• "Whose idea was it to have an 8-week campaign in 2005-06 anyway? Oh yeah. "

      Ah yes. How well I remember Paul Martin's reason for making it 8 weeks instead of 6–the more voters see of Harper, the more they will dislike him !

      How did that work out for ya, Paul ?

      And now, Saint Donolo is spinning a similar narrative about why the Libs won't force an early election–let Harper be himself, let him self-destruct, blah blah.

      • or, better yet, to let the "real" Iggy come out for the upteenth time. lol

    • "Seriously, the letter of the law was followed."

      Yeah, that's pretty obvious, paid shill.

      • I'm not paid, Anon. But if you want to get paid, you might have to give up your anonymity.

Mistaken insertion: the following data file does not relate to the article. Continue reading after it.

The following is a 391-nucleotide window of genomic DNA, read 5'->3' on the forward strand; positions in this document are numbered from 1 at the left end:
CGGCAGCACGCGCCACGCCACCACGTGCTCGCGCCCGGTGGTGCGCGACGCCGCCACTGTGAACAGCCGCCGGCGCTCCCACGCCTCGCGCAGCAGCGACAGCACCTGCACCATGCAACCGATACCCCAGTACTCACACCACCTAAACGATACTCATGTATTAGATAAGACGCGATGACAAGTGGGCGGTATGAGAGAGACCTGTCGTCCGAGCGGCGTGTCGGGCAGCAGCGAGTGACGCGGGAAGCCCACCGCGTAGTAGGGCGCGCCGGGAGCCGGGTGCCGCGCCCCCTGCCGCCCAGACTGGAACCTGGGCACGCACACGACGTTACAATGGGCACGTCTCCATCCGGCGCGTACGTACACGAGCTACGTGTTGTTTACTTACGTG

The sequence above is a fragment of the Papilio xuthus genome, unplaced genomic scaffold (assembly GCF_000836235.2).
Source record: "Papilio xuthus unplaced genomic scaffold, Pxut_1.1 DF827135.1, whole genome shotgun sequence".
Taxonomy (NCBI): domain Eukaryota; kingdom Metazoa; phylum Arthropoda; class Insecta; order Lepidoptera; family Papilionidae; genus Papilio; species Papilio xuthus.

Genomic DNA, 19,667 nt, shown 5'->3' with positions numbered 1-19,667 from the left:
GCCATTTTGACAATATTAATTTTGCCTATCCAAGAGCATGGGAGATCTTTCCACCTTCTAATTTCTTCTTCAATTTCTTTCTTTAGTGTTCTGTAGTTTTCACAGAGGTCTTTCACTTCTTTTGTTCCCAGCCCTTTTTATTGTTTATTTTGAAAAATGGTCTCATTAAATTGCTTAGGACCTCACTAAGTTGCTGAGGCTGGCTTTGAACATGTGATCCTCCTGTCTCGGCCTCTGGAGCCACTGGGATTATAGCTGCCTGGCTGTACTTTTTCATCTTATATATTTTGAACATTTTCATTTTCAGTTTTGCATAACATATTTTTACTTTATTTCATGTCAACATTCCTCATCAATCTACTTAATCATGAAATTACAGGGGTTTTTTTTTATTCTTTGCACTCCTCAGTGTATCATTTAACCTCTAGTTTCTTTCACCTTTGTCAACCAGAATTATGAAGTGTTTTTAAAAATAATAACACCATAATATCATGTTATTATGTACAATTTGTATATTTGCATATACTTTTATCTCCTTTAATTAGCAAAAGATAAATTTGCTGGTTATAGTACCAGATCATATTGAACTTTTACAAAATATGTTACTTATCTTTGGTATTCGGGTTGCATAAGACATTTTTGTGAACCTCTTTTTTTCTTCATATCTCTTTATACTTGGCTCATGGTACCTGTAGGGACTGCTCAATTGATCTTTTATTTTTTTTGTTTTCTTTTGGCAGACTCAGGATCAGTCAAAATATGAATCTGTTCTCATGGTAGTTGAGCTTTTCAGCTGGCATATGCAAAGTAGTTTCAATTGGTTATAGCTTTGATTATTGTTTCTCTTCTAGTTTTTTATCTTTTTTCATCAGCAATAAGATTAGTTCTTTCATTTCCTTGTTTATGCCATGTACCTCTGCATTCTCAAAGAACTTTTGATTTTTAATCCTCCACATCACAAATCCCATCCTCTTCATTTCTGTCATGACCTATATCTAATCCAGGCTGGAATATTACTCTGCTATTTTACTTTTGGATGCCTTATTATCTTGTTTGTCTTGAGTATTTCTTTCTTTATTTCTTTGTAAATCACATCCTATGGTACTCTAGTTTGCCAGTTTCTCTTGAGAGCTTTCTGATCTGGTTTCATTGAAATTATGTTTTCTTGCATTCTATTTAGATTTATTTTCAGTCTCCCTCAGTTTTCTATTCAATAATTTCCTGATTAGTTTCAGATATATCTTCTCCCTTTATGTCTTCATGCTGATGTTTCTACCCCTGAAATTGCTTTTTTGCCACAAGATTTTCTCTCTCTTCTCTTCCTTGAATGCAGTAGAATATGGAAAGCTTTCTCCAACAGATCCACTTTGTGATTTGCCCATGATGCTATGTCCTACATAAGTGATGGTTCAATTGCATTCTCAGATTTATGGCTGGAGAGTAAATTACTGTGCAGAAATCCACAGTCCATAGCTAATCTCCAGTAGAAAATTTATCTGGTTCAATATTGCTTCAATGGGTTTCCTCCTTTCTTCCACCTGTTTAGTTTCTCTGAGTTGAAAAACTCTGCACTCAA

• So you are a shill?

          • I guess that's in the eye of the reader. But I'm definitely not paid.

  12. Right,
    this is Wherry's token post on the matter. Msm will have much more 'important' issues to report.
    Remebering of course all the cameras attending the RAID of the CPC headquarters,
    which wa very important, eh..

  13. Yah,
    one word to that,
    ADSCAM

    • So.. when does your outrage expire, wilson? Just curious about how many decades it'll be before you start looking at the actions of *this* government?

      • Ask him about the NEP.

      • So.. when does your outrage expire, wilson?

        Around 2:00 PM Mountain Time, otherwise known as "The Cocktail Hour."

    • The Liberal sponsorship adscam, or the impending Tory government media-buy adscam?

  14. Per voter subsidies also accrue to the national party. But that would be demanding consistency wouldnt it?